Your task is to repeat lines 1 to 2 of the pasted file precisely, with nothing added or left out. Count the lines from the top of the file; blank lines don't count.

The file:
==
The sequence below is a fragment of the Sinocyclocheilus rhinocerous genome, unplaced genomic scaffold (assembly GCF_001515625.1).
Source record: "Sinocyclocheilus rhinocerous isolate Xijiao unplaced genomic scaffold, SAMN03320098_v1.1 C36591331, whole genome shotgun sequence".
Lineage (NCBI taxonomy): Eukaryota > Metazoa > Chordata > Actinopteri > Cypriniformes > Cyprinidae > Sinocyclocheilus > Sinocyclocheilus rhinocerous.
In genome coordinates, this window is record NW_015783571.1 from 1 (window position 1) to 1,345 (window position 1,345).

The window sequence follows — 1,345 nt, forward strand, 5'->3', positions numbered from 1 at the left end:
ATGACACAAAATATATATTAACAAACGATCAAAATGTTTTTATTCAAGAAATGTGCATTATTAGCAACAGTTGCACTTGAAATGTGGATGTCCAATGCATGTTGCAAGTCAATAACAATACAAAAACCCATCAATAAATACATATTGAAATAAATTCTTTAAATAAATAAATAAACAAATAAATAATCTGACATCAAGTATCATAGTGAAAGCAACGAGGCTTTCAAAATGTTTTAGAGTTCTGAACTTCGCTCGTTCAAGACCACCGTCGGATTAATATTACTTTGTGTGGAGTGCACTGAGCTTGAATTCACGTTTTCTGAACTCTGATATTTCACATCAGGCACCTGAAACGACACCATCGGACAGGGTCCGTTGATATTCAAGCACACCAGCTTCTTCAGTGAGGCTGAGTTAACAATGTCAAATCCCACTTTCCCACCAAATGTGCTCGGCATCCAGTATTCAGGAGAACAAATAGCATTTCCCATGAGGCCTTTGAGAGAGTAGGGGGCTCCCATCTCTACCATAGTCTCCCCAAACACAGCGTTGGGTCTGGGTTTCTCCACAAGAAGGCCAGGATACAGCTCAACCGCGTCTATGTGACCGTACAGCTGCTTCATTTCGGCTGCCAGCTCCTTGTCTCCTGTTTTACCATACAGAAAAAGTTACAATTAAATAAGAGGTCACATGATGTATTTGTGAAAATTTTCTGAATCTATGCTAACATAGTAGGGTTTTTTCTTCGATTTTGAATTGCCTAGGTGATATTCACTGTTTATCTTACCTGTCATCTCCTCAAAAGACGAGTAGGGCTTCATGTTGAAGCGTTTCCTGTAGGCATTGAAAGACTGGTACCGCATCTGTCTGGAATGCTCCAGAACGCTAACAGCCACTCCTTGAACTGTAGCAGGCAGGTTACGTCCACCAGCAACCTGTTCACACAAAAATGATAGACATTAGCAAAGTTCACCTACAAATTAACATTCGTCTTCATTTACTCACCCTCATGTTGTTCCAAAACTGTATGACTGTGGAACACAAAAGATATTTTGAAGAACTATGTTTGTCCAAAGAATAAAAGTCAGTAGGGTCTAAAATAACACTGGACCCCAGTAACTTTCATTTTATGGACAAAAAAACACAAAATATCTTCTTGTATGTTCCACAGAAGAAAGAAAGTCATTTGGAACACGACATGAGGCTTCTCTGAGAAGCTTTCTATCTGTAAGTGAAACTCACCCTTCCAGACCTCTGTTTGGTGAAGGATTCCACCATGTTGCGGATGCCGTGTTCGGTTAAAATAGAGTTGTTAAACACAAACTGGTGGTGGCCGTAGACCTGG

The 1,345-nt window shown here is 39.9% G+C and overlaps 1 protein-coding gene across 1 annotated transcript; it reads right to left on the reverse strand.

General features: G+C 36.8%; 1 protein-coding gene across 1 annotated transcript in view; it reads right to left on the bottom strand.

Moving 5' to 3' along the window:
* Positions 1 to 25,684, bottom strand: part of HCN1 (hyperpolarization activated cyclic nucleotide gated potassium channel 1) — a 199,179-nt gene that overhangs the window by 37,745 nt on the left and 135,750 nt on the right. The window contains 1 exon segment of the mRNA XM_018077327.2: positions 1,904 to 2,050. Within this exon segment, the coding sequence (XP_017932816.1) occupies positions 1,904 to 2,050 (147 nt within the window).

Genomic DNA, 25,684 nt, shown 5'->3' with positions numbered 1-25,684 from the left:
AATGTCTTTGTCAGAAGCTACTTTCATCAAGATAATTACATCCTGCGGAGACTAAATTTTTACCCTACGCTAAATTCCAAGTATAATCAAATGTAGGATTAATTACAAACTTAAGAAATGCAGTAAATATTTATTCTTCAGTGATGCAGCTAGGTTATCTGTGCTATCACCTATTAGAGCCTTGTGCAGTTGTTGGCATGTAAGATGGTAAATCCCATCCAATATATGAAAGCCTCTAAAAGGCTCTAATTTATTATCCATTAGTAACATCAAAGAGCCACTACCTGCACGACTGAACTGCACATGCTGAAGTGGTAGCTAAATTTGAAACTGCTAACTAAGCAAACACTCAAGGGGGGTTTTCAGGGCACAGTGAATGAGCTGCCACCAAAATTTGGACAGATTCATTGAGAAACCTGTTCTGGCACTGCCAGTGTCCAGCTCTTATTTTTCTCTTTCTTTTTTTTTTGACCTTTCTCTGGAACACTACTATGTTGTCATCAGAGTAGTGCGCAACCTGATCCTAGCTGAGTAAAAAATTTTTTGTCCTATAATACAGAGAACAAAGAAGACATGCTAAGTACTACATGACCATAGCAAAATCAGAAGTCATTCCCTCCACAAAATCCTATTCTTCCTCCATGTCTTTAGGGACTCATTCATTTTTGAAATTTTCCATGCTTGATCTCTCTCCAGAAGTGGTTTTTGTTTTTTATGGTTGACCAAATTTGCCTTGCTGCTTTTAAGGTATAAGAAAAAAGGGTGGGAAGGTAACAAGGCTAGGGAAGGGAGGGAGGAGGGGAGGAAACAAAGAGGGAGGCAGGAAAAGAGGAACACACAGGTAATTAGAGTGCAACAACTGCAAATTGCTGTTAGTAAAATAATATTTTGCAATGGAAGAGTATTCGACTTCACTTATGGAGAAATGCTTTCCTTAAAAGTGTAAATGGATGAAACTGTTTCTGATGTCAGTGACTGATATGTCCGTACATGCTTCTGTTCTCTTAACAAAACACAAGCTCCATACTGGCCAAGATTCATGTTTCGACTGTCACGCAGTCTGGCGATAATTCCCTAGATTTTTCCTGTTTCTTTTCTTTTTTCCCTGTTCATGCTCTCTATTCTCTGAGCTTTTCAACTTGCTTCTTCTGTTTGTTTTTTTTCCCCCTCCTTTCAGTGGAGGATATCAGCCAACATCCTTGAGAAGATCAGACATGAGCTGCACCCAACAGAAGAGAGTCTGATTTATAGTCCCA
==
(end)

The sequence below is a fragment of the Sinocyclocheilus rhinocerous genome, unplaced genomic scaffold (assembly GCF_001515625.1).
Source record: "Sinocyclocheilus rhinocerous isolate Xijiao unplaced genomic scaffold, SAMN03320098_v1.1 C36591331, whole genome shotgun sequence".